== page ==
Just an hour less sleep a night affects what and how children eat, University of Otago research shows.
The study, led by PhD candidates Rosie Jackson and Silke Morrison, of the Department of Medicine, found children eat differently when they sleep less – even with as little as 40 minutes a night less – with substantial increases in energy intake and decreases in diet quality.
Ms Jackson says a lot of time and effort is spent trying to improve food intake through dietary measures, but this study suggests that “maybe we could just look at sleep”.
The study involved 100 Dunedin children aged between 8 and 12. Their bedtime was brought forward by one hour for one week and pushed back an hour for another week (with one week between), and their sleep, dietary intake and desire to eat different foods was measured.
The children ate considerably more energy when they were sleep deprived, mostly after 5pm, with all of the extra energy coming from non-core and highly processed foods such as cakes, biscuits and chips.
Parents of the participants also reported that their child seemed to eat both more and less in response to their emotions when they were tired, and they also felt they parented slightly differently around food when their child had less sleep.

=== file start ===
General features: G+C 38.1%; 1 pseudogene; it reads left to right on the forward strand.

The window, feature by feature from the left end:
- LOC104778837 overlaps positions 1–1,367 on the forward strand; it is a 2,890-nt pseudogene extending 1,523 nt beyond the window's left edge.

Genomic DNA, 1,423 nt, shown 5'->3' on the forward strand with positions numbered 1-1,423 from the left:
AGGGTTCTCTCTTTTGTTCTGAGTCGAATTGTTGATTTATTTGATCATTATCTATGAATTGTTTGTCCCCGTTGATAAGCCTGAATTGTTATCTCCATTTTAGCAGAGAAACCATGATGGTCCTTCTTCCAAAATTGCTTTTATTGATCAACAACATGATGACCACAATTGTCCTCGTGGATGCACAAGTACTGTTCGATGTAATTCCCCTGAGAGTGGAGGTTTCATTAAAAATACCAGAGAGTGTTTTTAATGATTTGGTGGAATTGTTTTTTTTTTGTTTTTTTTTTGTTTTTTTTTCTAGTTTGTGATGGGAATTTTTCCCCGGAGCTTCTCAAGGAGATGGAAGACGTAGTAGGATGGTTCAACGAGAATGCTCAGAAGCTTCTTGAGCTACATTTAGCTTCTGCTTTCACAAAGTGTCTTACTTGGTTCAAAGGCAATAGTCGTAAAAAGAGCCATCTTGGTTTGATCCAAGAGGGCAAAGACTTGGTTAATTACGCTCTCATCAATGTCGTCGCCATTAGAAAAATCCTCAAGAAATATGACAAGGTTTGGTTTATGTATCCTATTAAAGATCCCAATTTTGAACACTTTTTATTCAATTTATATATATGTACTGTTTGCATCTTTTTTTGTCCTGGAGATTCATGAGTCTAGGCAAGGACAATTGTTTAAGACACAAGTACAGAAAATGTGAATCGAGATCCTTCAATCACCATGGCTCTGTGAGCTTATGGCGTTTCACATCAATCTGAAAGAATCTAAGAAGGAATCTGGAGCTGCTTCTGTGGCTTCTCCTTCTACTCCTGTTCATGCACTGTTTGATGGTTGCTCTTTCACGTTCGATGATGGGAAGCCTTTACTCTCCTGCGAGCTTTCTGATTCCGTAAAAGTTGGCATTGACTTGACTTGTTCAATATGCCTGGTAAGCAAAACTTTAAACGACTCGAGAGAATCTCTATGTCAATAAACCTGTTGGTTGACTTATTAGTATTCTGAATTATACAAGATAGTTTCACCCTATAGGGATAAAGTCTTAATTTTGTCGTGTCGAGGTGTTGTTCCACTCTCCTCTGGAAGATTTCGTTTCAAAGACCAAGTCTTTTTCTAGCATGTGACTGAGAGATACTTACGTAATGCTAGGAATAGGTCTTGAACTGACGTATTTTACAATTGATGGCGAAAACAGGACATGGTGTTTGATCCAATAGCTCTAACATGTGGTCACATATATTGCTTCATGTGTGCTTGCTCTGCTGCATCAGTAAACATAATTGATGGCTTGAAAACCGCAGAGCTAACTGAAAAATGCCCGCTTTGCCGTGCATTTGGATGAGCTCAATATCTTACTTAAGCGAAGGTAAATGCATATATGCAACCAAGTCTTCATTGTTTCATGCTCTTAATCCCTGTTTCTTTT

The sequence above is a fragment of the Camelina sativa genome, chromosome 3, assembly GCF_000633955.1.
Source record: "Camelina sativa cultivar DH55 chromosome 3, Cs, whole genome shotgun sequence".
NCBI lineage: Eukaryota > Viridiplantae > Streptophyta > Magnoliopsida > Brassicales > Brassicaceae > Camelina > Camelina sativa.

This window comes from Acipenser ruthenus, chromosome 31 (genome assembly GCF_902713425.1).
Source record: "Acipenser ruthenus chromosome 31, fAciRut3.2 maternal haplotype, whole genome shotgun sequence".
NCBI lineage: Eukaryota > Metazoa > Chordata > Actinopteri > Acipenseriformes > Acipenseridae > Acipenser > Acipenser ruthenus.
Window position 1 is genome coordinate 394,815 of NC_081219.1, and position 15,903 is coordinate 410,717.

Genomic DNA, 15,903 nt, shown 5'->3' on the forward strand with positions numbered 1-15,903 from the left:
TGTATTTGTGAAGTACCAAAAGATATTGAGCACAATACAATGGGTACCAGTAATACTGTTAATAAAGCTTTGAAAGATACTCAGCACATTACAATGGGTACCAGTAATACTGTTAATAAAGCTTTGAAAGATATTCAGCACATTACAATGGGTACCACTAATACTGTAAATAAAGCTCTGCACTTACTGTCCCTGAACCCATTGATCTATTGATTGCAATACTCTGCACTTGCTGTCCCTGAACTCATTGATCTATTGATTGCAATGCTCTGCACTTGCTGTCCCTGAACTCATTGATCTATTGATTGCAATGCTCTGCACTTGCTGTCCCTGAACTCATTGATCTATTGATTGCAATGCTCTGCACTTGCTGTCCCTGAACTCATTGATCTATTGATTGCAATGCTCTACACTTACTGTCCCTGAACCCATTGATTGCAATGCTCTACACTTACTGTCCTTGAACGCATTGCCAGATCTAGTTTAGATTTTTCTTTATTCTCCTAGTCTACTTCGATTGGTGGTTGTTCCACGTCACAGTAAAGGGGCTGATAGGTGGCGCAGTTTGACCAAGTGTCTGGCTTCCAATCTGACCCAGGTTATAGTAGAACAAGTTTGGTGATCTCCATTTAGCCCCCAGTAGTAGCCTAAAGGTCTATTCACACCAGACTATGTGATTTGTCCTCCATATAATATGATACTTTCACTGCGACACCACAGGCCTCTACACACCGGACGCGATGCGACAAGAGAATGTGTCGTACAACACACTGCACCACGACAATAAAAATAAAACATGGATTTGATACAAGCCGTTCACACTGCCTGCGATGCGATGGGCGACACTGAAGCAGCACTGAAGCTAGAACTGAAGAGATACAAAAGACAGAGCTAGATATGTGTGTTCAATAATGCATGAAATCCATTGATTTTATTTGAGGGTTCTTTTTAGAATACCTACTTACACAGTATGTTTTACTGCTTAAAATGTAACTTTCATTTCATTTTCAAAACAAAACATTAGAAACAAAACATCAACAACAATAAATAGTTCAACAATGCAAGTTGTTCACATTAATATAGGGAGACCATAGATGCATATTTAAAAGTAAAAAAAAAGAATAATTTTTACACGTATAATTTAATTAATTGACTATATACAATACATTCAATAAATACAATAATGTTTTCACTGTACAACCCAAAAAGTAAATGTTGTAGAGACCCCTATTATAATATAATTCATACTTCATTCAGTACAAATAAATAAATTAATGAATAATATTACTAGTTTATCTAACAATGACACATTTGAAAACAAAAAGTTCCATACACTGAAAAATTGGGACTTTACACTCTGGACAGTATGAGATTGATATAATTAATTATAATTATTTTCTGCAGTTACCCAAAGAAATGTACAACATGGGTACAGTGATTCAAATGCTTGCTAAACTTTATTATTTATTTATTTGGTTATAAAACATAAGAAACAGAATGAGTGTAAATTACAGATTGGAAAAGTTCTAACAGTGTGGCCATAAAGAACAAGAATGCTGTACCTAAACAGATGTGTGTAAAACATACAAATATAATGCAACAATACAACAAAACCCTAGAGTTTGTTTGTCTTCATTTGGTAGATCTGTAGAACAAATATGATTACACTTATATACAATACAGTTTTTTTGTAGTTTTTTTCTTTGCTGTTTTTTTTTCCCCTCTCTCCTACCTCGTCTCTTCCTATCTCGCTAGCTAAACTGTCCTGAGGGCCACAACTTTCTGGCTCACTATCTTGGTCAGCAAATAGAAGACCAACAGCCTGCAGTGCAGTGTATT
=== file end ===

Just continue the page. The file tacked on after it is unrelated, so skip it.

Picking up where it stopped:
“It may be that during sleep restriction, children showed emotional undereating when offered less desirable, healthier foods – which are often lower in energy – yet exhibited emotional overeating when around highly palatable energy-dense foods, often consumed by people who are considered emotional overeaters.”
The difference in calorie intake – the equivalent of about two to three biscuits a day – is clinically significant and could result in excess weight over time if not counter balanced by increased energy output, she says.
“Although this seems small at the individual level, if a child ate this in excess every day, it would be enough to explain several kilos of extra weight per year – and therefore enough to explain the link between not getting enough sleep and higher body weight. You only need a small difference in energy intake and expenditure each day to lead to weight gain over time.”
Eating behaviours are thought to develop early in life and remain stable through childhood.
“However, our study suggests that sleep may be one factor that can influence eating behaviours in children,” she says.
“It could be as simple as just having more time in the day to eat, but our data also show that food and emotions are tied together when thinking about sleep in children. Getting a good night's sleep is important for so many aspects of our lives, including what and how we eat.”
The effect of modest changes in sleep on dietary intake and eating behavior in children: secondary outcomes of a randomized crossover trial
The American Journal of Clinical Nutrition
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PhD candidate, Department of Medicine
University of Otago